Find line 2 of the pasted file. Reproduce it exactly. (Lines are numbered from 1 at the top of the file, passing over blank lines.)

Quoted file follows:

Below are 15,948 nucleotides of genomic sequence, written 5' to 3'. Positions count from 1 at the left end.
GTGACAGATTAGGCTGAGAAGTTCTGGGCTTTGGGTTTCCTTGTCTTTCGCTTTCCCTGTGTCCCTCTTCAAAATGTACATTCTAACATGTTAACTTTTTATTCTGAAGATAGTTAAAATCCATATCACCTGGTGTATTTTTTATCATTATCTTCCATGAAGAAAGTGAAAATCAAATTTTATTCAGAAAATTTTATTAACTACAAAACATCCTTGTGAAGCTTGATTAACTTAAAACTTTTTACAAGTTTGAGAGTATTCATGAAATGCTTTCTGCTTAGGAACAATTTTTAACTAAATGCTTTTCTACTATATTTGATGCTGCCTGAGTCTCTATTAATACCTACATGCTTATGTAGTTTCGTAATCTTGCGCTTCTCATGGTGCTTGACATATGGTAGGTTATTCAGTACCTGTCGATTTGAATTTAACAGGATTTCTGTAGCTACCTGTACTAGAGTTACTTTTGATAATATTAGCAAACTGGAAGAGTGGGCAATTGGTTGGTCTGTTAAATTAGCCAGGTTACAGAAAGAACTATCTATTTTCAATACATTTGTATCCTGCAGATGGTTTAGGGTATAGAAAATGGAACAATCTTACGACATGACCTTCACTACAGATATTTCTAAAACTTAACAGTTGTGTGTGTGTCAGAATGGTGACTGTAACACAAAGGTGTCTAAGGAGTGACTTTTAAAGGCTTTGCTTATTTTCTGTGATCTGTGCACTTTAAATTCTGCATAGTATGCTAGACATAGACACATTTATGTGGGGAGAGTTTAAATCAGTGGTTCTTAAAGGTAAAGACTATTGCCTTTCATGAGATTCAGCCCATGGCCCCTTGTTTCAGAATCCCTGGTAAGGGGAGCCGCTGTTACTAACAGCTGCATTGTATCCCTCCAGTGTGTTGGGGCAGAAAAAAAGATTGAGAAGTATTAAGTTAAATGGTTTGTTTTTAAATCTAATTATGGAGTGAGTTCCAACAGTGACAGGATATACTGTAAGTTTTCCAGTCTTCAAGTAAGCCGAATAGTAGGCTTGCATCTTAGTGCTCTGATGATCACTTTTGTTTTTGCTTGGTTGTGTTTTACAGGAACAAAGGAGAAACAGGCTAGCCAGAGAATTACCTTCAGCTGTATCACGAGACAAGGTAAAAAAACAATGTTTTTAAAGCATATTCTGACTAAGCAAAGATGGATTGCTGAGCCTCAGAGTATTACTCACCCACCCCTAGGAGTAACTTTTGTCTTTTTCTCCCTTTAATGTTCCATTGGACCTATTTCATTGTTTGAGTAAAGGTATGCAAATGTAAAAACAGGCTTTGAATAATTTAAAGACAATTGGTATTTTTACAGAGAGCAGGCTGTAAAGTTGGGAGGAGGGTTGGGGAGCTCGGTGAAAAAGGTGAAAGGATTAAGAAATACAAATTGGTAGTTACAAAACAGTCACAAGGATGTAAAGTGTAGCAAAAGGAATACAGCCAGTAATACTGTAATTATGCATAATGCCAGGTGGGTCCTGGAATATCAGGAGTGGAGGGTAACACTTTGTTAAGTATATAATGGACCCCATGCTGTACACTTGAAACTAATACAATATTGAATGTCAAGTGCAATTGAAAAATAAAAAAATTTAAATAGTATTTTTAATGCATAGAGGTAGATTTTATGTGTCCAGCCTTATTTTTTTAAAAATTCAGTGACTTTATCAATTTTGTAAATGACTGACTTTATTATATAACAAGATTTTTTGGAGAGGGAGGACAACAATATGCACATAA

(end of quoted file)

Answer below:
GTGACAGATTAGGCTGAGAAGTTCTGGGCTTTGGGTTTCCTTGTCTTTCGCTTTCCCTGTGTCCCTCTTCAAAATGTACATTCTAACATGTTAACTTTTTATTCTGAAGATAGTTAAAATCCATATCACCTGGTGTATTTTTTATCATTATCTTCCATGAAGAAAGTGAAAATCAAATTTTATTCAGAAAATTTTATTAACTACAAAACATCCTTGTGAAGCTTGATTAACTTAAAACTTTTTACAAGTTTGAGAGTATTCATGAAATGCTTTCTGCTTAGGAACAATTTTTAACTAAATGCTTTTCTACTATATTTGATGCTGCCTGAGTCTCTATTAATACCTACATGCTTATGTAGTTTCGTAATCTTGCGCTTCTCATGGTGCTTGACATATGGTAGGTTATTCAGTACCTGTCGATTTGAATTTAACAGGATTTCTGTAGCTACCTGTACTAGAGTTACTTTTGATAATATTAGCAAACTGGAAGAGTGGGCAATTGGTTGGTCTGTTAAATTAGCCAGGTTACAGAAAGAACTATCTATTTTCAATACATTTGTATCCTGCAGATGGTTTAGGGTATAGAAAATGGAACAATCTTACGACATGACCTTCACTACAGATATTTCTAAAACTTAACAGTTGTGTGTGTGTCAGAATGGTGACTGTAACACAAAGGTGTCTAAGGAGTGACTTTTAAAGGCTTTGCTTATTTTCTGTGATCTGTGCACTTTAAATTCTGCATAGTATGCTAGACATAGACACATTTATGTGGGGAGAGTTTAAATCAGTGGTTCTTAAAGGTAAAGACTATTGCCTTTCATGAGATTCAGCCCATGGCCCCTTGTTTCAGAATCCCTGGTAAGGGGAGCCGCTGTTACTAACAGCTGCATTGTATCCCTCCAGTGTGTTGGGGCAGAAAAAAAGATTGAGAAGTATTAAGTTAAATGGTTTGTTTTTAAATCTAATTATGGAGTGAGTTCCAACAGTGACAGGATATACTGTAAGTTTTCCAGTCTTCAAGTAAGCCGAATAGTAGGCTTGCATCTTAGTGCTCTGATGATCACTTTTGTTTTTGCTTGGTTGTGTTTTACAGGAACAAAGGAGAAACAGGCTAGCCAGAGAATTACCTTCAGCTGTATCACGAGACAAGGTAAAAAAACAATGTTTTTAAAGCATATTCTGACTAAGCAAAGATGGATTGCTGAGCCTCAGAGTATTACTCACCCACCCCTAGGAGTAACTTTTGTCTTTTTCTCCCTTTAATGTTCCATTGGACCTATTTCATTGTTTGAGTAAAGGTATGCAAATGTAAAAACAGGCTTTGAATAATTTAAAGACAATTGGTATTTTTACAGAGAGCAGGCTGTAAAGTTGGGAGGAGGGTTGGGGAGCTCGGTGAAAAAGGTGAAAGGATTAAGAAATACAAATTGGTAGTTACAAAACAGTCACAAGGATGTAAAGTGTAGCAAAAGGAATACAGCCAGTAATACTGTAATTATGCATAATGCCAGGTGGGTCCTGGAATATCAGGAGTGGAGGGTAACACTTTGTTAAGTATATAATGGACCCCATGCTGTACACTTGAAACTAATACAATATTGAATGTCAAGTGCAATTGAAAAATAAAAAAATTTAAATAGTATTTTTAATGCATAGAGGTAGATTTTATGTGTCCAGCCTTATTTTTTTAAAAATTCAGTGACTTTATCAATTTTGTAAATGACTGACTTTATTATATAACAAGATTTTTTGGAGAGGGAGGACAACAATATGCACATAA